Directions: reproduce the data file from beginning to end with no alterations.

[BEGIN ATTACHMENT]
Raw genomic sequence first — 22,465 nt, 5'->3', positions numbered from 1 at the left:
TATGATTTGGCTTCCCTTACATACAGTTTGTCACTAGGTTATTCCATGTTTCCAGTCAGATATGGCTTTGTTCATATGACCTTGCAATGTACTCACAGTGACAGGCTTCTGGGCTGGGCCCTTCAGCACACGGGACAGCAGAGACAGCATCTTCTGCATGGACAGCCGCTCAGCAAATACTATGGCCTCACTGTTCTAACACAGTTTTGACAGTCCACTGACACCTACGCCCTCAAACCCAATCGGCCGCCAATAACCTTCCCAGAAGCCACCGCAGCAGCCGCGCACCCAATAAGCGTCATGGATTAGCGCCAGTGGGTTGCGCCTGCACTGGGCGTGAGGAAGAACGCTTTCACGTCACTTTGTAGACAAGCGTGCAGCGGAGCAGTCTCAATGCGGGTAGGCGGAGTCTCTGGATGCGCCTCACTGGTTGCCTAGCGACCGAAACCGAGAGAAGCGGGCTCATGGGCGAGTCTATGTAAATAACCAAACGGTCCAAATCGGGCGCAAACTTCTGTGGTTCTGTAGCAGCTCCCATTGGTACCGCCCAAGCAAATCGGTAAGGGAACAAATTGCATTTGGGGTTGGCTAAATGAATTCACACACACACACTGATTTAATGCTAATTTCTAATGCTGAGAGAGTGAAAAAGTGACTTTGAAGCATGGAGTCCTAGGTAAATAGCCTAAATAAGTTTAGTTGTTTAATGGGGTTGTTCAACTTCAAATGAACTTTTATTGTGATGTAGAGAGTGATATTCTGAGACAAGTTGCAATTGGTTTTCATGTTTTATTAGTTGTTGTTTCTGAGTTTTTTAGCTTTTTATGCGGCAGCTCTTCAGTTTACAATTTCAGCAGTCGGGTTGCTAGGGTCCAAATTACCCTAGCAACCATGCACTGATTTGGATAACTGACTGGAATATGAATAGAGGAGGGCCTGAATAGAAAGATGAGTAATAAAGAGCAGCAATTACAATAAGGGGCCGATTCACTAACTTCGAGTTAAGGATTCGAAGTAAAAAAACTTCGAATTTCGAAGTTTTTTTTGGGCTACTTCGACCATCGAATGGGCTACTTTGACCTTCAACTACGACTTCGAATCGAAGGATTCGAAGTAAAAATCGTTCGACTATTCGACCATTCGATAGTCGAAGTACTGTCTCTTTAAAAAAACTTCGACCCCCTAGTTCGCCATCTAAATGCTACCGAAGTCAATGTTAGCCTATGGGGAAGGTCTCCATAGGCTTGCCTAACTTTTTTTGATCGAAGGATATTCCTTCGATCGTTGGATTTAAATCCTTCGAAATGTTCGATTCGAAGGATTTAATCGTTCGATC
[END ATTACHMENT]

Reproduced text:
Raw genomic sequence first — 22,465 nt, 5'->3', positions numbered from 1 at the left:
TATGATTTGGCTTCCCTTACATACAGTTTGTCACTAGGTTATTCCATGTTTCCAGTCAGATATGGCTTTGTTCATATGACCTTGCAATGTACTCACAGTGACAGGCTTCTGGGCTGGGCCCTTCAGCACACGGGACAGCAGAGACAGCATCTTCTGCATGGACAGCCGCTCAGCAAATACTATGGCCTCACTGTTCTAACACAGTTTTGACAGTCCACTGACACCTACGCCCTCAAACCCAATCGGCCGCCAATAACCTTCCCAGAAGCCACCGCAGCAGCCGCGCACCCAATAAGCGTCATGGATTAGCGCCAGTGGGTTGCGCCTGCACTGGGCGTGAGGAAGAACGCTTTCACGTCACTTTGTAGACAAGCGTGCAGCGGAGCAGTCTCAATGCGGGTAGGCGGAGTCTCTGGATGCGCCTCACTGGTTGCCTAGCGACCGAAACCGAGAGAAGCGGGCTCATGGGCGAGTCTATGTAAATAACCAAACGGTCCAAATCGGGCGCAAACTTCTGTGGTTCTGTAGCAGCTCCCATTGGTACCGCCCAAGCAAATCGGTAAGGGAACAAATTGCATTTGGGGTTGGCTAAATGAATTCACACACACACACTGATTTAATGCTAATTTCTAATGCTGAGAGAGTGAAAAAGTGACTTTGAAGCATGGAGTCCTAGGTAAATAGCCTAAATAAGTTTAGTTGTTTAATGGGGTTGTTCAACTTCAAATGAACTTTTATTGTGATGTAGAGAGTGATATTCTGAGACAAGTTGCAATTGGTTTTCATGTTTTATTAGTTGTTGTTTCTGAGTTTTTTAGCTTTTTATGCGGCAGCTCTTCAGTTTACAATTTCAGCAGTCGGGTTGCTAGGGTCCAAATTACCCTAGCAACCATGCACTGATTTGGATAACTGACTGGAATATGAATAGAGGAGGGCCTGAATAGAAAGATGAGTAATAAAGAGCAGCAATTACAATAAGGGGCCGATTCACTAACTTCGAGTTAAGGATTCGAAGTAAAAAAACTTCGAATTTCGAAGTTTTTTTTGGGCTACTTCGACCATCGAATGGGCTACTTTGACCTTCAACTACGACTTCGAATCGAAGGATTCGAAGTAAAAATCGTTCGACTATTCGACCATTCGATAGTCGAAGTACTGTCTCTTTAAAAAAACTTCGACCCCCTAGTTCGCCATCTAAATGCTACCGAAGTCAATGTTAGCCTATGGGGAAGGTCTCCATAGGCTTGCCTAACTTTTTTTGATCGAAGGATATTCCTTCGATCGTTGGATTTAAATCCTTCGAAATGTTCGATTCGAAGGATTTAATCGTTCGATC